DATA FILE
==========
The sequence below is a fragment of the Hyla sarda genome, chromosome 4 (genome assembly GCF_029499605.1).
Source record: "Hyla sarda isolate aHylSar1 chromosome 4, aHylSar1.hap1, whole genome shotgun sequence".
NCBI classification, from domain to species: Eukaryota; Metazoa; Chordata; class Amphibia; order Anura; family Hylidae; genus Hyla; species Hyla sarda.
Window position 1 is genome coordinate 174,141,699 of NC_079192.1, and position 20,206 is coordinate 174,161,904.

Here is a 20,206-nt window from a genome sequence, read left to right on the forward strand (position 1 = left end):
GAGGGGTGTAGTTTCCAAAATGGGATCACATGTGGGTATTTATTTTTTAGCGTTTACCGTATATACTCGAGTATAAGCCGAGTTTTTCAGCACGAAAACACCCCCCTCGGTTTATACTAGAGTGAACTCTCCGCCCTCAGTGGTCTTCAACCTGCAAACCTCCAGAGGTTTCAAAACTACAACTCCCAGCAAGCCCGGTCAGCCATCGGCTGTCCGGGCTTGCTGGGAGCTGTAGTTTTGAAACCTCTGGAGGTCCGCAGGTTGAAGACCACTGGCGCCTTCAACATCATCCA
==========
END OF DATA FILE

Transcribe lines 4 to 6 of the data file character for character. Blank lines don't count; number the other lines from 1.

Window position 1 is genome coordinate 174,141,699 of NC_079192.1, and position 20,206 is coordinate 174,161,904.

Here is a 20,206-nt window from a genome sequence, read left to right on the forward strand (position 1 = left end):
GAGGGGTGTAGTTTCCAAAATGGGATCACATGTGGGTATTTATTTTTTAGCGTTTACCGTATATACTCGAGTATAAGCCGAGTTTTTCAGCACGAAAACACCCCCCTCGGTTTATACTAGAGTGAACTCTCCGCCCTCAGTGGTCTTCAACCTGCAAACCTCCAGAGGTTTCAAAACTACAACTCCCAGCAAGCCCGGTCAGCCATCGGCTGTCCGGGCTTGCTGGGAGCTGTAGTTTTGAAACCTCTGGAGGTCCGCAGGTTGAAGACCACTGGCGCCTTCAACATCATCCA